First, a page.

Lactose intolerance and high-calorie intake are among the downsides of eating large amounts of cheese.
Cheese is a popular milk-based food that can be enjoyed alone or used as a delicious ingredient in meals and snacks, from cheddar in the morning omelet to cherry tomatoes with mozzarella balls as a snack inspired by the Mediterranean diet, and Parmesan cheese with pasta at dinner.
Cheese lovers can often find themselves drawn to dairy products, which can lead one to wonder about the potential effects of eating cheese every day.
Cheese is rich in multiple nutrients such as protein and calcium, and contains bioactive compounds, such as magnesium and vitamin B12, as well as a large amount of sodium, saturated fat, and calories.
Experts explained that there is a lot of misinformation about cheeses on the Internet, which can make some wary when considering eating them, as they are often described as a major source of saturated fats, which are difficult to digest and are blamed for many diseases. Eat This Not That polled trusted nutritionists as follows:
Increased calcium levels
According to U.S. dietary guidelines, 30% of men and 60% of women do not get enough calcium in their diets, 75% of adults do not meet the recommended daily portions of 1000, mg of calcium, and calcium helps maintain bone health, but research also shows that it can contribute to lowering blood pressure, preventing preeclampsia and even maintaining a healthy weight.
Experts explain that approximately 72% of calcium intake comes from dairy products and foods, which contain added dairy ingredients, and hard cheeses contain most of the calcium due to their low water content, which makes them more nutrient-dense.
Improving the gut microbiome
Many know that yogurt is one of the best ways to store beneficial bacteria that help improve the microbiome, digestive system, and immune system health, but there are many types of soft and hard cheeses, including cheddar, Edam, feta, parmesan, and goda that give the body the right amounts of probiotics.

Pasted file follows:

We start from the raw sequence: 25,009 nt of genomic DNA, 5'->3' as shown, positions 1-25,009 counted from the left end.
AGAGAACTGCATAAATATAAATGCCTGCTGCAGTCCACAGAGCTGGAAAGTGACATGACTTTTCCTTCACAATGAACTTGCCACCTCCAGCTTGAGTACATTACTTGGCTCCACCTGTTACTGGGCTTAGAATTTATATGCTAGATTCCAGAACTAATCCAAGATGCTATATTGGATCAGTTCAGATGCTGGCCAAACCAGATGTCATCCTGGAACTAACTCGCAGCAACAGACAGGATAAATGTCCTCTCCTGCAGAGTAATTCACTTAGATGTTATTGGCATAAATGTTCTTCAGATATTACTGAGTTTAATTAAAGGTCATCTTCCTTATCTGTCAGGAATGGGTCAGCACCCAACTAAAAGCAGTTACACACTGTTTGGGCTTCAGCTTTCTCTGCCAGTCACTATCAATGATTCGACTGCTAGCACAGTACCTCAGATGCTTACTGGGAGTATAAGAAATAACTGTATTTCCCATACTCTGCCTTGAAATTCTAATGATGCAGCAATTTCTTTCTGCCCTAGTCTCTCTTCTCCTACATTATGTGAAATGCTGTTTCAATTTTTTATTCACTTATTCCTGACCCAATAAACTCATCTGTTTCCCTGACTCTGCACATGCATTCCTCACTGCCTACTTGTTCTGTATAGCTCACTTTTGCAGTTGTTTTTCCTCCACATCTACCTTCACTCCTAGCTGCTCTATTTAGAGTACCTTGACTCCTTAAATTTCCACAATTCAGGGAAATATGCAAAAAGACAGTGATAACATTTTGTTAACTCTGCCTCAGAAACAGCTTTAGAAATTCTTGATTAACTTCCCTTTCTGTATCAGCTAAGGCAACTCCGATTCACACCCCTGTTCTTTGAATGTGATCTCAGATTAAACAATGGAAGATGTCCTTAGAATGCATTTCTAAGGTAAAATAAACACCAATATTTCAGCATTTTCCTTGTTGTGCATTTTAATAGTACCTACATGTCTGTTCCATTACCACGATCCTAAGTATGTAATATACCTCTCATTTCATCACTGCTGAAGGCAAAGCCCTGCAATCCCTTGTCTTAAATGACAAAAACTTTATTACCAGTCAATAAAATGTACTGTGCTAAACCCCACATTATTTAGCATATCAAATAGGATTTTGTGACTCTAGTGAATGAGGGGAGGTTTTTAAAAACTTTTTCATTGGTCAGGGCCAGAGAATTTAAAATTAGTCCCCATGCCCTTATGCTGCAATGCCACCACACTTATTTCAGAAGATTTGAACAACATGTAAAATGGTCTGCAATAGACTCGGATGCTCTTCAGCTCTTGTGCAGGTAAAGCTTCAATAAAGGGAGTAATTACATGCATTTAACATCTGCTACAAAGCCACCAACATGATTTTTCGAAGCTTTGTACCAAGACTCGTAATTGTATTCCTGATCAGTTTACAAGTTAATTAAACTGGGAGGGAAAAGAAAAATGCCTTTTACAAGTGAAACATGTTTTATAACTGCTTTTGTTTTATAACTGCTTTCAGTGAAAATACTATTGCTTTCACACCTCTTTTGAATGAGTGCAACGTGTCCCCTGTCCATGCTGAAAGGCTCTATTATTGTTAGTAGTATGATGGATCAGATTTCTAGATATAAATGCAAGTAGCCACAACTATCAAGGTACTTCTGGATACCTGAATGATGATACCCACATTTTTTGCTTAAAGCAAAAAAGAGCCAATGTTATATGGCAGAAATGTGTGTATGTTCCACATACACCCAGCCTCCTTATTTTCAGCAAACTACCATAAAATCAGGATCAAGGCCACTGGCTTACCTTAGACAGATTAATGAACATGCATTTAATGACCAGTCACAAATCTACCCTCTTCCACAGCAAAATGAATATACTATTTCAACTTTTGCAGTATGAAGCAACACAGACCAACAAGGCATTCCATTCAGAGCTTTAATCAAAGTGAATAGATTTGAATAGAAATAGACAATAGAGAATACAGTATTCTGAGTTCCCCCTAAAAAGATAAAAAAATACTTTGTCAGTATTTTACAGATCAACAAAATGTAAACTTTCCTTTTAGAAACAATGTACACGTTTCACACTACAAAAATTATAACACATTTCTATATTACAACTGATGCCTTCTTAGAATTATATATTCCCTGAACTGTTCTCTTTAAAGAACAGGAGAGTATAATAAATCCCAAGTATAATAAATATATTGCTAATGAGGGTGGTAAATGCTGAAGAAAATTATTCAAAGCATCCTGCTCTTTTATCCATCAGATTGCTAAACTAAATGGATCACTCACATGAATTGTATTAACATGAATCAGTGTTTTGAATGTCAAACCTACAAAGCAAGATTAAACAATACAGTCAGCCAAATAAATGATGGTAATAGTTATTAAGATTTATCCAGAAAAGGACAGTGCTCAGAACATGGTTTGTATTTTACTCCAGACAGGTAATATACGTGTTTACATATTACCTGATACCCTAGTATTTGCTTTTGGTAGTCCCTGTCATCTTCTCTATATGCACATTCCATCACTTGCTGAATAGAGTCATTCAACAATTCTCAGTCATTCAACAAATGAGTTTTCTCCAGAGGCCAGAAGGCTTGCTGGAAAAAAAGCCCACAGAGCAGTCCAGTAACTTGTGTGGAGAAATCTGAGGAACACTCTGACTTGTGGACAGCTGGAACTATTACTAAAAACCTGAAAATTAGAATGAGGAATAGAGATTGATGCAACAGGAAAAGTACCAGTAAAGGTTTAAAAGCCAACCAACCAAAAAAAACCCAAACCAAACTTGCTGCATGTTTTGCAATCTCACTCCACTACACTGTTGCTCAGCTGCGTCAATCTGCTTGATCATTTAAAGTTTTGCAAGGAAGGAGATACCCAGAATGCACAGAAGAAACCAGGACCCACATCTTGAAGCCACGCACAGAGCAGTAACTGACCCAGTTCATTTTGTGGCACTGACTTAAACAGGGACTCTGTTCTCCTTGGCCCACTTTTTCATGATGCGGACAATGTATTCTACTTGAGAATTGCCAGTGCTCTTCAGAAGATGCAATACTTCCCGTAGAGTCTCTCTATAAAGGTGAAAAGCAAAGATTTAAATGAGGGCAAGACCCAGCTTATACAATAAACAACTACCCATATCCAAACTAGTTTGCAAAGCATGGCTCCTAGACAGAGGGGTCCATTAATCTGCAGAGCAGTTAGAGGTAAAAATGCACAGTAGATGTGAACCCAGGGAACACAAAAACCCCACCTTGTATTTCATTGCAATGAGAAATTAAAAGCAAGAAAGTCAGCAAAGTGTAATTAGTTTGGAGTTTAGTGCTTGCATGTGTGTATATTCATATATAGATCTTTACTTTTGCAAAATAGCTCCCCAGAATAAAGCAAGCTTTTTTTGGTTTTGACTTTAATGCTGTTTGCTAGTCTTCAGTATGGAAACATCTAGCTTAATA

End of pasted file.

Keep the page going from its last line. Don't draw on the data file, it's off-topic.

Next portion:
More research is underway to better understand how much and viability bacteria survive during cheesemaking.
Reduce the risk of heart disease
While full-fat cheese is an important source of saturated fat, and although it can increase the risk of coronary artery disease, research suggests the opposite.
One study in Lancet, which surveyed 135000, 21 participants in countries, reported that there was no association between dairy intake, including cheese, and the risk of heart disease or major coronary artery events.
In fact, the study reported that those who ate more than one serving of full-fat or low-fat dairy products per day reduced their risk of heart disease, heart attack, or death from heart disease.
Muscle recovery after exercise
Exercisers rely on protein supplements to promote muscle recovery, provide strength and endurance gains, and milk contains high-quality protein and all nine essential amino acids. Research confirms that whey proteins and casein in milk can promote post-workout recovery and help stimulate muscle protein synthesis. Cheese consists primarily of casein, a slow-digesting protein that also promotes post-workout protein synthesis.
A recent study, published in the journal Nutrients, found that 20 physically strong athletes reported that 30 grams of protein from cheese boosts muscle protein synthesis, which is the same dose of protein from milk.
Cheese can be a healthy addition to a balanced eating pattern, but it’s important to consider serving size, as cheese contains many calories, sodium, and saturated fat.
About 68% of the world’s population suffers from a type of lactose malabsorption, which occurs when the body cannot fully digest lactose, the main carbohydrate found in milk and dairy products. If you are lactose intolerant, cheese can cause stomach upset after eating it and lead to bloating, gas, and diarrhea.
The good news is that cheese is significantly lower in lactose than milk and yogurt, and older hard cheeses are lower in lactose and generally well tolerated in small amounts. Cheeses that are lower in lactose and generally well tolerated include Parmesan, Swiss cheese, blue cheese, gouda, cheddar, brie, and edam. The cheeses with the highest amounts of lactose include ricotta and cream cheese.
Most cheese lovers have a big problem eating cheese, which is that they eat a lot of it, and cheese is considered nutritious, but it is also high in calories, which makes it easy to overeat it. 30 grams of most hard cheeses, such as cheddar, contain about 100-125 calories, depending on the variety. It’s easy to eat 90 to 120 grams in one sitting, either as a snack or as part of a main course.